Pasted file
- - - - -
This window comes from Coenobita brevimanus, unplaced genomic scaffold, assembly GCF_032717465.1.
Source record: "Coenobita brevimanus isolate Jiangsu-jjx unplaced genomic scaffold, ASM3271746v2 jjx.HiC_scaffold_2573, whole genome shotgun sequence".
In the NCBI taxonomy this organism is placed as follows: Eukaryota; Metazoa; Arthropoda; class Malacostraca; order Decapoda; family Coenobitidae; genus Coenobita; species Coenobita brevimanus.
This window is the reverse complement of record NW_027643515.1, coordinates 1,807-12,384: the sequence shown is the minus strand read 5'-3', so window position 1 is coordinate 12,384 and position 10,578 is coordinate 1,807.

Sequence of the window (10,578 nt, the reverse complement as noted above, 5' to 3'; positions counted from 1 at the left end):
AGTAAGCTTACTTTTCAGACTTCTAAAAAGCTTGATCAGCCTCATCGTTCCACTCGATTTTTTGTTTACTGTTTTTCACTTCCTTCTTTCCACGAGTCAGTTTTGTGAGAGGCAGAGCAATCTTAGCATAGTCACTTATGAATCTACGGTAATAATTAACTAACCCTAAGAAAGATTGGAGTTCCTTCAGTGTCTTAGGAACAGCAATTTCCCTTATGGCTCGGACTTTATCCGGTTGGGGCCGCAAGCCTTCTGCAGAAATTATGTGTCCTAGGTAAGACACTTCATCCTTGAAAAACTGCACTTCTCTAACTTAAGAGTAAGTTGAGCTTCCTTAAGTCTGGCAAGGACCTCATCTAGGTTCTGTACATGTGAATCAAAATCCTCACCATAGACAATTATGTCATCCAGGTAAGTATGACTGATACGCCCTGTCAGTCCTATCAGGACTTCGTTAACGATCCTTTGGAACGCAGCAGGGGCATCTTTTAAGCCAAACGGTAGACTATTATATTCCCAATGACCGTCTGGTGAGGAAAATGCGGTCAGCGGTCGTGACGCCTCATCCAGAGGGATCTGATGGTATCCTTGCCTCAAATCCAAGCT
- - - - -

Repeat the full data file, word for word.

This window comes from Coenobita brevimanus, unplaced genomic scaffold, assembly GCF_032717465.1.
Source record: "Coenobita brevimanus isolate Jiangsu-jjx unplaced genomic scaffold, ASM3271746v2 jjx.HiC_scaffold_2573, whole genome shotgun sequence".
In the NCBI taxonomy this organism is placed as follows: Eukaryota; Metazoa; Arthropoda; class Malacostraca; order Decapoda; family Coenobitidae; genus Coenobita; species Coenobita brevimanus.
This window is the reverse complement of record NW_027643515.1, coordinates 1,807-12,384: the sequence shown is the minus strand read 5'-3', so window position 1 is coordinate 12,384 and position 10,578 is coordinate 1,807.

Sequence of the window (10,578 nt, the reverse complement as noted above, 5' to 3'; positions counted from 1 at the left end):
AGTAAGCTTACTTTTCAGACTTCTAAAAAGCTTGATCAGCCTCATCGTTCCACTCGATTTTTTGTTTACTGTTTTTCACTTCCTTCTTTCCACGAGTCAGTTTTGTGAGAGGCAGAGCAATCTTAGCATAGTCACTTATGAATCTACGGTAATAATTAACTAACCCTAAGAAAGATTGGAGTTCCTTCAGTGTCTTAGGAACAGCAATTTCCCTTATGGCTCGGACTTTATCCGGTTGGGGCCGCAAGCCTTCTGCAGAAATTATGTGTCCTAGGTAAGACACTTCATCCTTGAAAAACTGCACTTCTCTAACTTAAGAGTAAGTTGAGCTTCCTTAAGTCTGGCAAGGACCTCATCTAGGTTCTGTACATGTGAATCAAAATCCTCACCATAGACAATTATGTCATCCAGGTAAGTATGACTGATACGCCCTGTCAGTCCTATCAGGACTTCGTTAACGATCCTTTGGAACGCAGCAGGGGCATCTTTTAAGCCAAACGGTAGACTATTATATTCCCAATGACCGTCTGGTGAGGAAAATGCGGTCAGCGGTCGTGACGCCTCATCCAGAGGGATCTGATGGTATCCTTGCCTCAAATCCAAGCT